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Stationery Factlets: Staedtler Noris digital

Welcome to the first post in a new series on this blog: Stationery Factlets1. This new series was actually born out of necessity. You might remember my current lack of time. To enable me to post with minimal effort I thought of adding this series where I present small bits of information. Many readers will know some or most of these factlets, but you might be surprised by the occasional fact that is new to you or you might be reminded of old bits of information you have started forgetting.

An early picture of the Noris Digital with the Samsung logo. New versions don’t have it anymore.  (Image © Staedtler)

OK, here’s the first factlet.

Staedtler’s Noris digital, their digital pen for Samsung tablets, works with many EMR (electromagnetic resonance) devices (EMR is one of several technologies that makes digital pens work), so it can actually also be used with many WACOM pen tablets (…but because of Staedtler’s current cooperation with Samsung Staedtler’s marketing material only makes reference to Samsung devices).


The images in this blog post have been taken from Staedtler web sites. I believe that the use of the images shown in this blog post falls under “fair dealing” as described by the UK Copyright service.

I would like to thank Benedikt Schindler for the information about the Noris digital presented in this blog post.

 

Noris digital (Image © Staedtler)

  1. The term factoid has two meaning, so I decided to go with factlet, even though the term factoid is more common. []

A bestselling Noris 4

Certainly well deserved: when visiting a WHSmith1 store recently I noticed that their Noris pencils got a little sign, indicating that they are the bestselling pencils.


As you might know I am partial to Staedtler’s Noris, so couldn’t resist adding this to my stream of Noris blog posts. Here’s a small selection of Noris blog posts to pick and choose: A digital NorisA broken Clarks NorisA different kind of Noris in the wildNeil Gaiman’s Noris pencilsNoris & CoShaun the Sheep’s NorisUpcycling with a NorisA Noris at the CricketA Finnish Noris…A French Noris…A Franken NorisA Franconian Noris,
Noris in the wildNoris shavingsNoris of the WoodsUncle Noris, and The Noris, then and now.

By the way, since we are on the topic of Staedtler anyway: they have a nice online Mandala creator on their website. The choice of patterns from different artists is amazing. 

  1. A British high street chain with a big stationery selection. []

A digital Noris 2

Staedtler’s Noris the pencil I have written about most in this blog1. No wonder, it is my favourite after all.

A Noris picture from a previous blog post to liven up this blog post

That’s why I am especially happy to hear that there will be a high-tech, digital Noris, the Noris digital stylus for the Samsung Galaxy Tab S3, as reported today on several web pages  (Sam Mobile, The Verge, AnandTech). I won’t be getting one, as I had some less than stellar experience with Samsung in the past, but I am nevertheless happy that the Noris gets the attention it deserves by being adopted and adapted by one of the big players in the mobile industry.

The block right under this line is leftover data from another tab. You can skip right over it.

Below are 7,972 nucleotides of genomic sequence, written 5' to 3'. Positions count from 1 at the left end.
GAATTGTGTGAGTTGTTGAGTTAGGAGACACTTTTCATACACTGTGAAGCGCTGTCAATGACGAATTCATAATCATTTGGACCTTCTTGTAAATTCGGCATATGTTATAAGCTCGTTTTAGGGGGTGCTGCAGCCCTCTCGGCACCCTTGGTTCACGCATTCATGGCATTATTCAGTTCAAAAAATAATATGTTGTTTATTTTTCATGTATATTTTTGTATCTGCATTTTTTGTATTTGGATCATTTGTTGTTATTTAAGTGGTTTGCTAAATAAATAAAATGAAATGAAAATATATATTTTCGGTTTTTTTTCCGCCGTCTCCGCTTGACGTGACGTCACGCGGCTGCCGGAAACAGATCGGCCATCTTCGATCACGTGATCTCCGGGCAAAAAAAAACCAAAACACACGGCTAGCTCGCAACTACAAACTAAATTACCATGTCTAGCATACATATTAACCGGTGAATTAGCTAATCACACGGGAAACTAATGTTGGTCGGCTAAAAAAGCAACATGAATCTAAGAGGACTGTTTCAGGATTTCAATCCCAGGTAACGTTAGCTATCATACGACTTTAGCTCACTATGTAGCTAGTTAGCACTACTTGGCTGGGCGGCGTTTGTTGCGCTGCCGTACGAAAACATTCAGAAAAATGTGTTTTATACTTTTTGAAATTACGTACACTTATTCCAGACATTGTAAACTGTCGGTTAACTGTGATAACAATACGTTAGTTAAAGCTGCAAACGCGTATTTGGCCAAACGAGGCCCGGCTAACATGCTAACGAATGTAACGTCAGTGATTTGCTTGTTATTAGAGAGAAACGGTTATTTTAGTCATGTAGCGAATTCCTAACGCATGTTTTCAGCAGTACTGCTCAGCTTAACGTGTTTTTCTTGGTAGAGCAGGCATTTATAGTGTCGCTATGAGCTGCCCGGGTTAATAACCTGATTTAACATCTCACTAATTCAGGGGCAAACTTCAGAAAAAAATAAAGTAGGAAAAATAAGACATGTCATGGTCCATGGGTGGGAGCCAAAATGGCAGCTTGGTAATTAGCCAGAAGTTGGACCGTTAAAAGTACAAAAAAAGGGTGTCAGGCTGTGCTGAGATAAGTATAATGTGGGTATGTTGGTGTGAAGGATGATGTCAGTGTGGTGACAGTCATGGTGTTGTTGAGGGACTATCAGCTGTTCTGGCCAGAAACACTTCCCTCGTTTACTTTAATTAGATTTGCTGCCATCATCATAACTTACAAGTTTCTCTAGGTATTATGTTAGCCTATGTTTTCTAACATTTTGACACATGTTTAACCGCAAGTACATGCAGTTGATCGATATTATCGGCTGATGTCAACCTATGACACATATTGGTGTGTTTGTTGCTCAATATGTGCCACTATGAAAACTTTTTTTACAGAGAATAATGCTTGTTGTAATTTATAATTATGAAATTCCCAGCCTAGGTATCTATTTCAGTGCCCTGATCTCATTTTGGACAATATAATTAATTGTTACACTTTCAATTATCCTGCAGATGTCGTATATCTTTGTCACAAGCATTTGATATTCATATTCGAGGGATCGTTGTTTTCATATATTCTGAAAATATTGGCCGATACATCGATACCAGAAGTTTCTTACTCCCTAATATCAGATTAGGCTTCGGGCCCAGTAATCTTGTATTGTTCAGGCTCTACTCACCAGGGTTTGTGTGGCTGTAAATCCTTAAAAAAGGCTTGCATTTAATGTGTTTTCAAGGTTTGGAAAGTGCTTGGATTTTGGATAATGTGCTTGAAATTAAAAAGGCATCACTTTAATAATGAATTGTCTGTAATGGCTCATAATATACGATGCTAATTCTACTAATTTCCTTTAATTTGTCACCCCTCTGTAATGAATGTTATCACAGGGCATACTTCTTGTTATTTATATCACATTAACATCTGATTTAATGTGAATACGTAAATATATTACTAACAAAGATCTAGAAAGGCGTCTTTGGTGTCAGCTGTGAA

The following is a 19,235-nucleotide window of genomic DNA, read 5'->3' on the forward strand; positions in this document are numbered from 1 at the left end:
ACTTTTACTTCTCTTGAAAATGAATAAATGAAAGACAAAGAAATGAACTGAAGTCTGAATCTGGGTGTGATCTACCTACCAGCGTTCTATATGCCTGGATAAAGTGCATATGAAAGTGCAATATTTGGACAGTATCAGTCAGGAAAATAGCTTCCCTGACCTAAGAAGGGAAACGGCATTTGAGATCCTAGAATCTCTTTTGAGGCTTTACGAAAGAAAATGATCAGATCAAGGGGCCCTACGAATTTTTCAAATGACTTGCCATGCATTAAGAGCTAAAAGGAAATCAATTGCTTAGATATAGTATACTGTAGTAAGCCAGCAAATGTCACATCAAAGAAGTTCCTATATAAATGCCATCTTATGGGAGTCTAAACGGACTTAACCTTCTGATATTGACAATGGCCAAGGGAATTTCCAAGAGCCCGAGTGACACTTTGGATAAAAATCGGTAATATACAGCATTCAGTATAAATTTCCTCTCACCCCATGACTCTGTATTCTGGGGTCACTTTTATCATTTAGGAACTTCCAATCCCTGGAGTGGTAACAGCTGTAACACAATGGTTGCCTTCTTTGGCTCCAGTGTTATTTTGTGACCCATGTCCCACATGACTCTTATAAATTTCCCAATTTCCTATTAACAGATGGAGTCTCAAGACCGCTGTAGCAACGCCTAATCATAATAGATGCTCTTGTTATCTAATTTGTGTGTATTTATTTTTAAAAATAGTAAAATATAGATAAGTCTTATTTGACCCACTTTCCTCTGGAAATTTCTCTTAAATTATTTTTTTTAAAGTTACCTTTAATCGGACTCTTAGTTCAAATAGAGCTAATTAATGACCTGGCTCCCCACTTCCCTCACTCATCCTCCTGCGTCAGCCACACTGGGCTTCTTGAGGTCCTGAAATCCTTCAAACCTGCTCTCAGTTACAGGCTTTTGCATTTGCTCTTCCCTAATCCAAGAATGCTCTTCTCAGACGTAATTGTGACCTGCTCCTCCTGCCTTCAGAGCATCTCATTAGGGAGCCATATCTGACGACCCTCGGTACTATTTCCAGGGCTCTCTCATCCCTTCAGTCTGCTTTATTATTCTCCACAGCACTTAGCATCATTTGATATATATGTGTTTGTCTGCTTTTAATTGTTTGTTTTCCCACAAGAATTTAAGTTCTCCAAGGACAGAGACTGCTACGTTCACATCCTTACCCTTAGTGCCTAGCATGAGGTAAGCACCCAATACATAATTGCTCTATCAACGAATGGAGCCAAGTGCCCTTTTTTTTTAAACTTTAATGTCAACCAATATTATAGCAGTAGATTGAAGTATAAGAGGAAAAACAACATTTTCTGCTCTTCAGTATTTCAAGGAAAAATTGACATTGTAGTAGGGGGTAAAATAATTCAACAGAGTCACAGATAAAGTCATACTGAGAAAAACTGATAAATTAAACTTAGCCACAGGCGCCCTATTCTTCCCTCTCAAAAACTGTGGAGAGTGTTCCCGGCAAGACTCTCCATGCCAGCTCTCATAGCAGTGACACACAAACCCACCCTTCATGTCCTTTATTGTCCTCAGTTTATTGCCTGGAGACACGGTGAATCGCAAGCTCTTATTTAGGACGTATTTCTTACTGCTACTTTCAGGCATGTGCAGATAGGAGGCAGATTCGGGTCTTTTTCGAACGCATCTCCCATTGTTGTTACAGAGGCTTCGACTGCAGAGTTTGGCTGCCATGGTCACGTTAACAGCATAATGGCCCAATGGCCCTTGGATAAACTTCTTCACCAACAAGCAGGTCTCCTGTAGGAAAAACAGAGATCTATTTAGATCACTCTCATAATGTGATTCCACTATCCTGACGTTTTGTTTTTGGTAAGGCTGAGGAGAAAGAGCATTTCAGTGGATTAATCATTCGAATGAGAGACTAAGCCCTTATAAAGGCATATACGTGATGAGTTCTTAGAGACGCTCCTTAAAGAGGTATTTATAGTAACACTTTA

Noris Digital (Image © Staedtler)

Noris Digital (Image © Staedtler)

The Noris digital will be available in classic Noris yellow and in Noris eco green. The exciting bit is that the Noris digital is made from Wopex material, just like the Noris eco.

The Noris eco in five grades – an image from an old blog post to make this one less boring

To look at the pencil being used in mainstream media over time have a look at the Noris in the Wild page.

The analogue Noris in comparison (an image from an old blog post to make this one less boring)

The name Noris is linked to the city of Nuremberg, where Staedtler is based. Staedtler has used the name Noris as a trademark since 1901, but the black and yellow striped look has only been used since the 1950s. Recently Staedtler has started rebranding their Wopex pencils as the Noris eco, with black and green stripes, similar to the original Noris. Looks like the latest addition to the series is the digital Noris. You can find out more about the Noris in this Stationery Wiki.

Please don’t sharpen the digital Noris with the Staedtler 501 180 sharpener you can see below, it’s only for the Noris eco (Wopex material).

  1. Have a quick search here for Noris to see some of the blog posts about this pencil. []

A broken Clarks Noris 5

If you don’t like gory pictures look away, we have a broken Staedtler Noris coming up.

Today: a Noris I came across in a Clarks store. Clarks is a British shoe shop chain. My guess is that they are the biggest shoe shop chain in the UK, but I could be wrong.

The Noris, which can be seen on the poster and which seems to be used by a worker in the shoe factory is broken, the end bit is partly split off – yes, I know, you just walk into a shoe store, don’t expect anything bad and then you are confronted with a broken Noris ..without warning!

The EAN code seems to indicate that this poor butchered Staedtler Noris has a B lead.

Close up

 


A different kind of Noris in the wild 1

mechanical Noris

Photo from John

Blog reader John from Dublin has been in contact and sent me this information.

I do not know if this counts as a true “Noris in the wild” but I was in a Chinese market in my home town of Dublin, Ireland and bought three of these for €3. Having distributed them between my work, home and edc and relied on their presence several times I think they may have become my favourite Noris’ to date.

It’s great to see that the mechanical Noris gets some love, too!

Thanks for this information and the photos.

mechanical Noris

Photo from John